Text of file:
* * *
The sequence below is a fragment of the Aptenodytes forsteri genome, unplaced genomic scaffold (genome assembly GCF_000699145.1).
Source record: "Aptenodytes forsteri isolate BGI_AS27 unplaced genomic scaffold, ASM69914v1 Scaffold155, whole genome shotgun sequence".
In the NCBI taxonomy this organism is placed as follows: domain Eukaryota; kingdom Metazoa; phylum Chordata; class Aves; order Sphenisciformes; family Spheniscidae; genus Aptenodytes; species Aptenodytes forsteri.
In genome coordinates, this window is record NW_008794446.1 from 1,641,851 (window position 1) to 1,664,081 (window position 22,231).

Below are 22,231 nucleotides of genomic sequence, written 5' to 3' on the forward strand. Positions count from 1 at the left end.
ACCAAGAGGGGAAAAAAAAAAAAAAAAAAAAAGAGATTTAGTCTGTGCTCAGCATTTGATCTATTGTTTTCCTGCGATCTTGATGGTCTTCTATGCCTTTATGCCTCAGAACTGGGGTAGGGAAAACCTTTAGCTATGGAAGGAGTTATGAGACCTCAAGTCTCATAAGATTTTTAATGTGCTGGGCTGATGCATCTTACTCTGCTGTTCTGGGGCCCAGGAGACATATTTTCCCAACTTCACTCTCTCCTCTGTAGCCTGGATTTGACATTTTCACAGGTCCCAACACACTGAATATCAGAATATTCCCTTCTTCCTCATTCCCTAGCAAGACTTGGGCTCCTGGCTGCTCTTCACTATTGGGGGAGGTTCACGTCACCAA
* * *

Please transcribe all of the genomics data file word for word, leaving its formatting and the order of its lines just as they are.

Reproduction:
The sequence below is a fragment of the Aptenodytes forsteri genome, unplaced genomic scaffold (genome assembly GCF_000699145.1).
Source record: "Aptenodytes forsteri isolate BGI_AS27 unplaced genomic scaffold, ASM69914v1 Scaffold155, whole genome shotgun sequence".
In the NCBI taxonomy this organism is placed as follows: domain Eukaryota; kingdom Metazoa; phylum Chordata; class Aves; order Sphenisciformes; family Spheniscidae; genus Aptenodytes; species Aptenodytes forsteri.
In genome coordinates, this window is record NW_008794446.1 from 1,641,851 (window position 1) to 1,664,081 (window position 22,231).

Below are 22,231 nucleotides of genomic sequence, written 5' to 3' on the forward strand. Positions count from 1 at the left end.
ACCAAGAGGGGAAAAAAAAAAAAAAAAAAAAAGAGATTTAGTCTGTGCTCAGCATTTGATCTATTGTTTTCCTGCGATCTTGATGGTCTTCTATGCCTTTATGCCTCAGAACTGGGGTAGGGAAAACCTTTAGCTATGGAAGGAGTTATGAGACCTCAAGTCTCATAAGATTTTTAATGTGCTGGGCTGATGCATCTTACTCTGCTGTTCTGGGGCCCAGGAGACATATTTTCCCAACTTCACTCTCTCCTCTGTAGCCTGGATTTGACATTTTCACAGGTCCCAACACACTGAATATCAGAATATTCCCTTCTTCCTCATTCCCTAGCAAGACTTGGGCTCCTGGCTGCTCTTCACTATTGGGGGAGGTTCACGTCACCAA